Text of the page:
Read the full briefing, including an analysis of corporate data, case studies, summary of risk factors, and recommendations.
In order to evaluate and address illicit finance risks, the Dutch Ministry of Foreign Affairs commissioned The Sentry to examine potential connections between corruption in Africa’s Great Lakes region—most notably in the Democratic Republic of Congo (DRC)—and the financial system of the Netherlands. The Sentry conducted a baseline assessment using corporate registration data, regional corruption case studies, and standard indicators of money laundering risk. In analyzing this data, The Sentry identified dozens of connections between politically exposed persons (PEPs) in the Great Lakes and Dutch nationals and companies,* as well as numerous risk factors for money laundering and corruption. While the Dutch tax and investment structure allows legitimate international business to thrive, nefarious actors looking to loot African countries can also use this same structure and its inherent advantages.
Connections Between the Great Lakes and the Netherlands
Burundi, the DRC, Kenya, Malawi, Rwanda, Tanzania, and Uganda collectively form the African Great Lakes region. Foreign direct investment to the region is rising. Uganda saw its biggest yearly increase of foreign direct investment on record in 2018, while the DRC experienced an 11% jump to $1.5 billion. Extractive investments accounted for the bulk of these increases.*
In 2019, the Netherlands held the second largest foreign investment stock in Africa after France, although more than two thirds of those investments were in Egypt, Nigeria, and South Africa.* Exports from the Netherlands to the DRC specifically have increased from €77 million ($91 million) in 2016 to €277 million ($328 million) in 2019, although imports from the DRC to the Netherlands stood at just €23 million ($27 million) in 2019.* This general upward trend in investment and trade increases financial flows between the Netherlands and the Great Lakes, and, with them, the Dutch financial system’s potential exposure to illicit activity.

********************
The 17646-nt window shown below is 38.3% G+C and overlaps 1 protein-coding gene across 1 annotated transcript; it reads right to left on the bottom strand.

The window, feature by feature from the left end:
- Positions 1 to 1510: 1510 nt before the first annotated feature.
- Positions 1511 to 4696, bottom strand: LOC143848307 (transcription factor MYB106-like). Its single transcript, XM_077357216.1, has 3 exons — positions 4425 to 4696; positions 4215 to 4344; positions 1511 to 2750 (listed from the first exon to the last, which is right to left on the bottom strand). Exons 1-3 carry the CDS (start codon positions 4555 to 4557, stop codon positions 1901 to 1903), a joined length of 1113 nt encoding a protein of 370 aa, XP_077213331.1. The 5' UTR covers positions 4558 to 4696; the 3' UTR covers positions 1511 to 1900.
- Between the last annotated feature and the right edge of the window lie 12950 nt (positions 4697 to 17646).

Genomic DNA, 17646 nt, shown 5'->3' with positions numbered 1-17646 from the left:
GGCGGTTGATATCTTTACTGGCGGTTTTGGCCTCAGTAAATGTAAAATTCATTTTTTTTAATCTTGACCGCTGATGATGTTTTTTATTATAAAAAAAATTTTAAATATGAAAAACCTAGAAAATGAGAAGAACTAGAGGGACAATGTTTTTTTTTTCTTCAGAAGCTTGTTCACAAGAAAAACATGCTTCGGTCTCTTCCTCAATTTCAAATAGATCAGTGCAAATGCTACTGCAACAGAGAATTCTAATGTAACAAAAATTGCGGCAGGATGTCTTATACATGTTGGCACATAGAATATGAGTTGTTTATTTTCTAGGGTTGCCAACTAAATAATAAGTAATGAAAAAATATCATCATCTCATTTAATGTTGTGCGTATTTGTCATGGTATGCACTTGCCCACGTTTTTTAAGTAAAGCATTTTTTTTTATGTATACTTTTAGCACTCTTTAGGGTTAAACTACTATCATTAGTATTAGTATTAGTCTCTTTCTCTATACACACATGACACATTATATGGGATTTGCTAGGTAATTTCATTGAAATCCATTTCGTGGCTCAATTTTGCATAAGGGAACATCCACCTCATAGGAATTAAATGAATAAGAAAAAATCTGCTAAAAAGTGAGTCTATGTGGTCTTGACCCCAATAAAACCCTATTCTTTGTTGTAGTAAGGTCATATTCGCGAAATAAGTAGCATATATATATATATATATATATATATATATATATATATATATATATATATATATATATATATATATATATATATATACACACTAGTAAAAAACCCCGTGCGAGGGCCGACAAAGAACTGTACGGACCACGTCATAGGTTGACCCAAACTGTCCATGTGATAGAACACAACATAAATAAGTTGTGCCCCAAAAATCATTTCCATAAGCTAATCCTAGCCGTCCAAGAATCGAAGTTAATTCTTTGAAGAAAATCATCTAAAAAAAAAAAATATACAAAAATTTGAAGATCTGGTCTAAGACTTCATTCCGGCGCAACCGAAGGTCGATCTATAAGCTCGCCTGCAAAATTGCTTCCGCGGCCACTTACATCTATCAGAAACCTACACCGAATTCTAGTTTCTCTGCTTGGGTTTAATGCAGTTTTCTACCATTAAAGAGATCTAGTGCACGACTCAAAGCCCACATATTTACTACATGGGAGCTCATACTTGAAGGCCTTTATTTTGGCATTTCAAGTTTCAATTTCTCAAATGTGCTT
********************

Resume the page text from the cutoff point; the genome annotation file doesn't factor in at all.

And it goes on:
Historically, the wide array of attractive Dutch tax and investment treaties have made the Netherlands a prime destination for multinational and extractive industries companies to set up their headquarters. The Netherlands has bilateral treaties with developing countries that protect investments by Netherlands-based companies there, thus offering powerful investment guarantees. As corrupt actors operating in the Great Lakes incorporate their business interests in the Netherlands, the Dutch financial system is left exposed. Using shell and holding companies, as well as complex corporate structures, these actors—who could hold bearer shares until recently—appear to be funneling corrupt proceeds through the Dutch financial system and avoiding taxation. Holders of bearer shares, which grant ownership rights without registration, now have until January 2021 to hand in their shares and register as beneficial owners or shareholders.
Case Studies and Recommendations
The Sentry compiled five case studies that demonstrate potentially corrupt ties between corporate entities in the Netherlands and the DRC. Two case studies focus on the corporate holdings of foreign nationals who are members of a high-level Congolese public official’s inner circle and who have extensive business networks across Europe and the Middle East. The other three case studies focus on major international companies that operate in the DRC and have large corporate structures in the Netherlands.
In order to identify, disrupt, and prevent abuse of the Dutch financial and corporate system by corrupt actors, The Sentry recommends specific actions for Dutch banks and government authorities.